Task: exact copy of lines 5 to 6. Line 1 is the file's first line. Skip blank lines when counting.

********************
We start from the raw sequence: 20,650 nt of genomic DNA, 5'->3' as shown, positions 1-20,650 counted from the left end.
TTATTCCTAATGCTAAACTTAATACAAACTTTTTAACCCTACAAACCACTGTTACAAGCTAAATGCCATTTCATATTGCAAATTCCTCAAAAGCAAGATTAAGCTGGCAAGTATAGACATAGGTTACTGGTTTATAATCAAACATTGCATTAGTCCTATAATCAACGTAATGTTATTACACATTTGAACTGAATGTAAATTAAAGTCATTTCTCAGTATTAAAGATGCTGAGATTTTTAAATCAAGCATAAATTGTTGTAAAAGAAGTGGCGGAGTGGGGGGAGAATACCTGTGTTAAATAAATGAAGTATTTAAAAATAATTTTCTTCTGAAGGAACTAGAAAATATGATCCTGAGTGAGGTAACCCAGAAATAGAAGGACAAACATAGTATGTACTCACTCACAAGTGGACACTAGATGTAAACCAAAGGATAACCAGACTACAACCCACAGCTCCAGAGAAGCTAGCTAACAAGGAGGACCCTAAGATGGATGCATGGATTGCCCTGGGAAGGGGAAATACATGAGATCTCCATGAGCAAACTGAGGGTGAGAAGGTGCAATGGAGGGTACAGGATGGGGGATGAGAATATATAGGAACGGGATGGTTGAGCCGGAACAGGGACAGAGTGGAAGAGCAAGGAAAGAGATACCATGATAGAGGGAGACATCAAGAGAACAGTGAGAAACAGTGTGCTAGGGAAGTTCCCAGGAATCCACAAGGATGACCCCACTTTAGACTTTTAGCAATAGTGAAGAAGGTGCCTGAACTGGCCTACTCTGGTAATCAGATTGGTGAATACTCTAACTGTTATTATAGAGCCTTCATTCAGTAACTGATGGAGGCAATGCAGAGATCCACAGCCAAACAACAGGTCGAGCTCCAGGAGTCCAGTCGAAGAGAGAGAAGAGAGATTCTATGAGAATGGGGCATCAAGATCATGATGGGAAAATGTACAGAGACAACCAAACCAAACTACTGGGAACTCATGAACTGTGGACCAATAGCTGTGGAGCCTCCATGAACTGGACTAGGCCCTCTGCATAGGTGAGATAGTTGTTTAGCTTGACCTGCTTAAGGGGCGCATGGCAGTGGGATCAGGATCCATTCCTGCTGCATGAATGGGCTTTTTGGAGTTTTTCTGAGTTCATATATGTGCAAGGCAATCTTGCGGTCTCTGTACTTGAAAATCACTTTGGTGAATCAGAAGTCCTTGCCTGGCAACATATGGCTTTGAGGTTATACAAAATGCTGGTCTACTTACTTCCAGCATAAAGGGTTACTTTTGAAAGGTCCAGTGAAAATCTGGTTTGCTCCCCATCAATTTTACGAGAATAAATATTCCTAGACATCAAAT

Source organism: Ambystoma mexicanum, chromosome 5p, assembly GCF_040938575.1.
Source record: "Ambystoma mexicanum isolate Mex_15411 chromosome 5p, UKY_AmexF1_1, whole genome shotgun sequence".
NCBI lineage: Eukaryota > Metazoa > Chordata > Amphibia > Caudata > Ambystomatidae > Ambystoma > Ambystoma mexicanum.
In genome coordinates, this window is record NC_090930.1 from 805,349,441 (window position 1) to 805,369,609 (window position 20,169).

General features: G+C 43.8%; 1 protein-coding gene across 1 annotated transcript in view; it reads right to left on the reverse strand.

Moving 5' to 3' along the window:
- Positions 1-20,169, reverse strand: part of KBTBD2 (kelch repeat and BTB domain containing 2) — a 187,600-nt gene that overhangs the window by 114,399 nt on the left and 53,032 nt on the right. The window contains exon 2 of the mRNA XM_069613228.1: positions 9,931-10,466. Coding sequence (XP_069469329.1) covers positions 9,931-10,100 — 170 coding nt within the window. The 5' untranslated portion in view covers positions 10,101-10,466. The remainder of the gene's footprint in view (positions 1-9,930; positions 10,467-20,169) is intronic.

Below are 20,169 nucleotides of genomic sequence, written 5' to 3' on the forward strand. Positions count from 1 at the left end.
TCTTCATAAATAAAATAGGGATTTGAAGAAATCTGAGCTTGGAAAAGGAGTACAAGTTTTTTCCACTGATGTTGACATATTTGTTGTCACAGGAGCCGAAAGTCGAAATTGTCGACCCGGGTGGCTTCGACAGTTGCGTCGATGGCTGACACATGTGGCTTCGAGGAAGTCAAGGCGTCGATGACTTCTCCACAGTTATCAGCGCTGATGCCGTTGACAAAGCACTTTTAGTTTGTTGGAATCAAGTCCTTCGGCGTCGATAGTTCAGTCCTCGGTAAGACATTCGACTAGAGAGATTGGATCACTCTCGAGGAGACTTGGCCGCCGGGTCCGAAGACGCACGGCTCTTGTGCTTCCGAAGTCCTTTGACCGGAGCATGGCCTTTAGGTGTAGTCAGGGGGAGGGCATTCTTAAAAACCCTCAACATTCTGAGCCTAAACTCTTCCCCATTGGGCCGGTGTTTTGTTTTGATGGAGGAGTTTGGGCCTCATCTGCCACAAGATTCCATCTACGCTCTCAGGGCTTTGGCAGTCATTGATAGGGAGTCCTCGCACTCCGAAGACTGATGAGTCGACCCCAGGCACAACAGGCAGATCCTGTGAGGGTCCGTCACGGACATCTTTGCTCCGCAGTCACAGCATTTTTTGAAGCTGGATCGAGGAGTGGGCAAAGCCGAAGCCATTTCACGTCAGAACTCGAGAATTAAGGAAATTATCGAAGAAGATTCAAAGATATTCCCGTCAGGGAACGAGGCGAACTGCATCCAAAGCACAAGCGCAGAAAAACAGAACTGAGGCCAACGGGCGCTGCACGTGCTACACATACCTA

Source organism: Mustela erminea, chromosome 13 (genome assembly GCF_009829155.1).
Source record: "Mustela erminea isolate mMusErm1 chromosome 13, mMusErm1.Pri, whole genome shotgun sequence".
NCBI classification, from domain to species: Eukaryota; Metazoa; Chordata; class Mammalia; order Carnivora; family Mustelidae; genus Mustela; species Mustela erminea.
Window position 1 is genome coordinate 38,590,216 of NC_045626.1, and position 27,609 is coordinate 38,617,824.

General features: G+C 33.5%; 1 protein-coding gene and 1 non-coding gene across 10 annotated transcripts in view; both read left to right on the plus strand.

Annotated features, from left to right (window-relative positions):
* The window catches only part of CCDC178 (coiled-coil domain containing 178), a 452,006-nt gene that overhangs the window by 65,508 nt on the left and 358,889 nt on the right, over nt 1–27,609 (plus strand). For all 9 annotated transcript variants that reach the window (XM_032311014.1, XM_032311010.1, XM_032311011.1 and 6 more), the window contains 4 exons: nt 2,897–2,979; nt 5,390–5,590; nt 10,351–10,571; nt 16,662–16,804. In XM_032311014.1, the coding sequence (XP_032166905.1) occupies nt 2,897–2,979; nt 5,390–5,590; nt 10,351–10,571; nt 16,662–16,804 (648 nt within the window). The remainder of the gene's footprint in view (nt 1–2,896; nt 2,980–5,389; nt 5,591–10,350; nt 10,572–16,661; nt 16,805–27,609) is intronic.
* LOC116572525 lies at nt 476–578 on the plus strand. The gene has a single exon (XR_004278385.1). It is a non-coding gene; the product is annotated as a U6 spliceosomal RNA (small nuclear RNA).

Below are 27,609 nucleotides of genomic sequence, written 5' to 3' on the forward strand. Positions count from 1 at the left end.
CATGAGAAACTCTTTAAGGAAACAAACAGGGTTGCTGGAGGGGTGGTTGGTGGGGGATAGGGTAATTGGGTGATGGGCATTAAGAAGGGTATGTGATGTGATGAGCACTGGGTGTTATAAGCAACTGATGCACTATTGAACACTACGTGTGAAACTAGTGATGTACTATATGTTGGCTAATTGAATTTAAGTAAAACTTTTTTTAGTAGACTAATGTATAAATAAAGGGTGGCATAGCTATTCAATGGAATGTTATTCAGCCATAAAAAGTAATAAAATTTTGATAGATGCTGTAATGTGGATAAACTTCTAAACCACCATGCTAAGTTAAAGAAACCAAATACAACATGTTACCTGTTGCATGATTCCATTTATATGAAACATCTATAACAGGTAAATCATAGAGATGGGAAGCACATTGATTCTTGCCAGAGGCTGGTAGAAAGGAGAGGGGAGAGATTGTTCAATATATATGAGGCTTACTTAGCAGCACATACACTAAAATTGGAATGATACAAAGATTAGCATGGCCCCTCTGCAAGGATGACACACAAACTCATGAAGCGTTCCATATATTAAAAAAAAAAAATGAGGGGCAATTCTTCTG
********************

NCBI lineage: Eukaryota > Metazoa > Chordata > Amphibia > Caudata > Ambystomatidae > Ambystoma > Ambystoma mexicanum.
In genome coordinates, this window is record NC_090930.1 from 805,349,441 (window position 1) to 805,369,609 (window position 20,169).